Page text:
Avoiding Litigation with Alternative Dispute Resolution
Coulson, Robert, Risk Management
IN RECENT YEARS, MANY U.S. EXECUTIVES have become increasingly disenchanted with attempting to resolve disputes through litigation. In the current business and legal environment, contracting an outside law firm to file a lawsuit that will - it is hoped - lead to a speedy and successful trial has become a complicated, time consuming and expensive process for many organizations. Because of these problems, many corporations are investigating less costly ways to resolve their disputes with other parties.
In response to the highly competitive marketplace, many property/casualty insurers have decided to avoid litigation whenever possible in an attempt to hold down costs. Through good faith negotiations, insurers can work with their insureds to settle claims directly, either through claims representatives, a company lawyer, or through claimants and their attorneys. By analyzing the claim, creating an appropriate bargaining strategy, and engaging in good faith negotiations, many of these claims can be settled at a reasonable cost.
Alternative dispute resolution (ADR) is an extension of this negotiation approach. Besides employing traditional negotiating techniques, ADR also utilizes certain novel methods such as mediation and arbitration, which have proven successful in helping disputing parties reach prompt, rational and mutually agreed-upon settlements. Because of the successes ADR has engendered, corporate risk managers will need to gain an understanding of how these techniques work and how they can help disputing parties reach settlements.
For companies wishing to pursue ADR, virtually every form of ADR can be obtained privately through one of the 35 regional offices of the American Arbitration Association (AAA). Best known for its work with arbitration, the AAA has also played a pioneering role in sponsoring mediation and other private dispute resolution procedures; many organizations find it useful to become an AAA member so they can receive information on a contractual basis.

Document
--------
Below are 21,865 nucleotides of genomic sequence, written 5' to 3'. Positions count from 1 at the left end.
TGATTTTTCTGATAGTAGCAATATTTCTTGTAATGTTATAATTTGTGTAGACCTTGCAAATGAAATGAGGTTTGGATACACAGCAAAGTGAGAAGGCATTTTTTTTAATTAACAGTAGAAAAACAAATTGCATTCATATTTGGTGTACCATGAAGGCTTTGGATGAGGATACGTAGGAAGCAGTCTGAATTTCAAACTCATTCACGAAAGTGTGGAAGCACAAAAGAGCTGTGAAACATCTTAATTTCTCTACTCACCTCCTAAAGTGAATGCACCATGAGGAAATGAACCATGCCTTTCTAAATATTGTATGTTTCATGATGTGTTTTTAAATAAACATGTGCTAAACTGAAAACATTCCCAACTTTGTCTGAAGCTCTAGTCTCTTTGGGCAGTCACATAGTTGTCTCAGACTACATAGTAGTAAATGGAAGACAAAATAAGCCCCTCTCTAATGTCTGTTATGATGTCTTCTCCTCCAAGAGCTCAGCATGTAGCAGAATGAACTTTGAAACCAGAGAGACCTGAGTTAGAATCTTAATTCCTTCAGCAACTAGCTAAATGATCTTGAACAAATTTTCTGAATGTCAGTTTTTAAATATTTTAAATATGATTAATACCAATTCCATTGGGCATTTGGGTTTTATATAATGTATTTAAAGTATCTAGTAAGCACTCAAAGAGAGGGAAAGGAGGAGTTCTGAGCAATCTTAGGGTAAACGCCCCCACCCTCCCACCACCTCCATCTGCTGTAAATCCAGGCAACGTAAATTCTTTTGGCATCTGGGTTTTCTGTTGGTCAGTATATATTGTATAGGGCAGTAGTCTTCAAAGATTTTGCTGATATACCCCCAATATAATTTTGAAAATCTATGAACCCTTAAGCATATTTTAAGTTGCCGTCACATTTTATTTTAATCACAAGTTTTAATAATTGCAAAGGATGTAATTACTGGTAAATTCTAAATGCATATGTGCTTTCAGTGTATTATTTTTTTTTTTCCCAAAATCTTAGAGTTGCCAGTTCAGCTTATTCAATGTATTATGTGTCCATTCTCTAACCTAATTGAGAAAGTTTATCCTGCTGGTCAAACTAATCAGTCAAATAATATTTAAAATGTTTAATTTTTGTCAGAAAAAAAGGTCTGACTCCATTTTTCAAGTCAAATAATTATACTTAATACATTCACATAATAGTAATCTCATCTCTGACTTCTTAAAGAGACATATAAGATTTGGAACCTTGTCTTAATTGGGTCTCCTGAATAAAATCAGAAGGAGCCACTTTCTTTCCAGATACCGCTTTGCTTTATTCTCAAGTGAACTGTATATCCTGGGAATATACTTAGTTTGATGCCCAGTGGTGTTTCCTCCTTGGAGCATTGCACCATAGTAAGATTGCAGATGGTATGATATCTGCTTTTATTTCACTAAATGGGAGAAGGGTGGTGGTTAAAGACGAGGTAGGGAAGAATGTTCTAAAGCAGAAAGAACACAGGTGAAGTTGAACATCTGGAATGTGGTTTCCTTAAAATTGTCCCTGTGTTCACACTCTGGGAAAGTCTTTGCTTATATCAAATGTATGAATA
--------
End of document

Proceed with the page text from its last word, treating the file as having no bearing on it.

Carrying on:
Depending on the facts of the case, and the applicable law, insurance claims often involve significant liability and damage issues. However, rather than letting the courts determine the outcome of these issues, mediation involves using a mediator to convince both parties to settle their disputes. Throughout this process, the mediator helps the parties analyze the relevant issues and warns them of the risks of being unable to reach agreement. Mediation is a very successful technique; settlements are reached in more than 80 percent of the cases involving professional mediators.
In regard to casualty claims, the dispute often boils down to how much the insurer will have to pay to obtain a general release. An experienced mediator, familiar with the results of similar cases, can help the parties reach a settlement. Often, the amount that a court might award, minus the costs associated with litigation, provides a target amount that both parties can work toward.
Mediation facilitates the bargaining process by convincing the parties that they will be better off by reaching a settlement than by continuing to litigate. After considering this fact, the parties often work harder to settle their dispute. Another advantage to mediated settlements is that they do not appear on a public court record or in the press; this strict confidentiality can be an important consideration for both parties.
THE MEDIATION PROCESS
Since it does not rely on procedural rules, mediation is essentially an unstructured dispute resolution approach; the parties' willingness to bargain and the mediator's skill are the driving forces in the movement toward a successful resolution of the case. A mediator does not hold evidentiary hearings; instead, he or she conducts informal meetings with both parties to discuss the claim. When working with a mediator, the parties involved should be prepared to negotiate; generally, the parties are represented by their attorneys during this negotiation phase. …